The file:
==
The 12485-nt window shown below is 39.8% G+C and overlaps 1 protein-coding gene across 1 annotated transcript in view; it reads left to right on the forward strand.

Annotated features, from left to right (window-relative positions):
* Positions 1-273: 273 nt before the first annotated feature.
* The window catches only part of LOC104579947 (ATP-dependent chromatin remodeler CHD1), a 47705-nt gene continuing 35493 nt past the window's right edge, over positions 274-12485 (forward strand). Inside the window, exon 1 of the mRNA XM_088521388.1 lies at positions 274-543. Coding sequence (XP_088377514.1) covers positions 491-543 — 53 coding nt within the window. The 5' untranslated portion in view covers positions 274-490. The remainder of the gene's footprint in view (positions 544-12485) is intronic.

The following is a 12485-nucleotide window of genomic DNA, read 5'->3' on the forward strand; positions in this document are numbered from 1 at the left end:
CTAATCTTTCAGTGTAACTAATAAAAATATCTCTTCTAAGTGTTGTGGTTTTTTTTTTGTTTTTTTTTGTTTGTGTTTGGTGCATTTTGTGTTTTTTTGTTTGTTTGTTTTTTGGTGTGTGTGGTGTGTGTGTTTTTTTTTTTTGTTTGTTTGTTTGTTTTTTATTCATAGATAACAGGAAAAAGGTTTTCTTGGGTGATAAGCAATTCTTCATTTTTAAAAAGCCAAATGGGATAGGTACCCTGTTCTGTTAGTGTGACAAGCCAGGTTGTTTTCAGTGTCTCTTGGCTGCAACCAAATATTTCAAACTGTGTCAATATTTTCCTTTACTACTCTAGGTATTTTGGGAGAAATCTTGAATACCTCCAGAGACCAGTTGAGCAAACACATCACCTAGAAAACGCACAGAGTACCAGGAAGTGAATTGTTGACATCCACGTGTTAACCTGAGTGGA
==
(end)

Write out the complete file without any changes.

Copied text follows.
The 12485-nt window shown below is 39.8% G+C and overlaps 1 protein-coding gene across 1 annotated transcript in view; it reads left to right on the forward strand.

Annotated features, from left to right (window-relative positions):
* Positions 1-273: 273 nt before the first annotated feature.
* The window catches only part of LOC104579947 (ATP-dependent chromatin remodeler CHD1), a 47705-nt gene continuing 35493 nt past the window's right edge, over positions 274-12485 (forward strand). Inside the window, exon 1 of the mRNA XM_088521388.1 lies at positions 274-543. Coding sequence (XP_088377514.1) covers positions 491-543 — 53 coding nt within the window. The 5' untranslated portion in view covers positions 274-490. The remainder of the gene's footprint in view (positions 544-12485) is intronic.

The following is a 12485-nucleotide window of genomic DNA, read 5'->3' on the forward strand; positions in this document are numbered from 1 at the left end:
CTAATCTTTCAGTGTAACTAATAAAAATATCTCTTCTAAGTGTTGTGGTTTTTTTTTTGTTTTTTTTTGTTTGTGTTTGGTGCATTTTGTGTTTTTTTGTTTGTTTGTTTTTTGGTGTGTGTGGTGTGTGTGTTTTTTTTTTTTGTTTGTTTGTTTGTTTTTTATTCATAGATAACAGGAAAAAGGTTTTCTTGGGTGATAAGCAATTCTTCATTTTTAAAAAGCCAAATGGGATAGGTACCCTGTTCTGTTAGTGTGACAAGCCAGGTTGTTTTCAGTGTCTCTTGGCTGCAACCAAATATTTCAAACTGTGTCAATATTTTCCTTTACTACTCTAGGTATTTTGGGAGAAATCTTGAATACCTCCAGAGACCAGTTGAGCAAACACATCACCTAGAAAACGCACAGAGTACCAGGAAGTGAATTGTTGACATCCACGTGTTAACCTGAGTGGA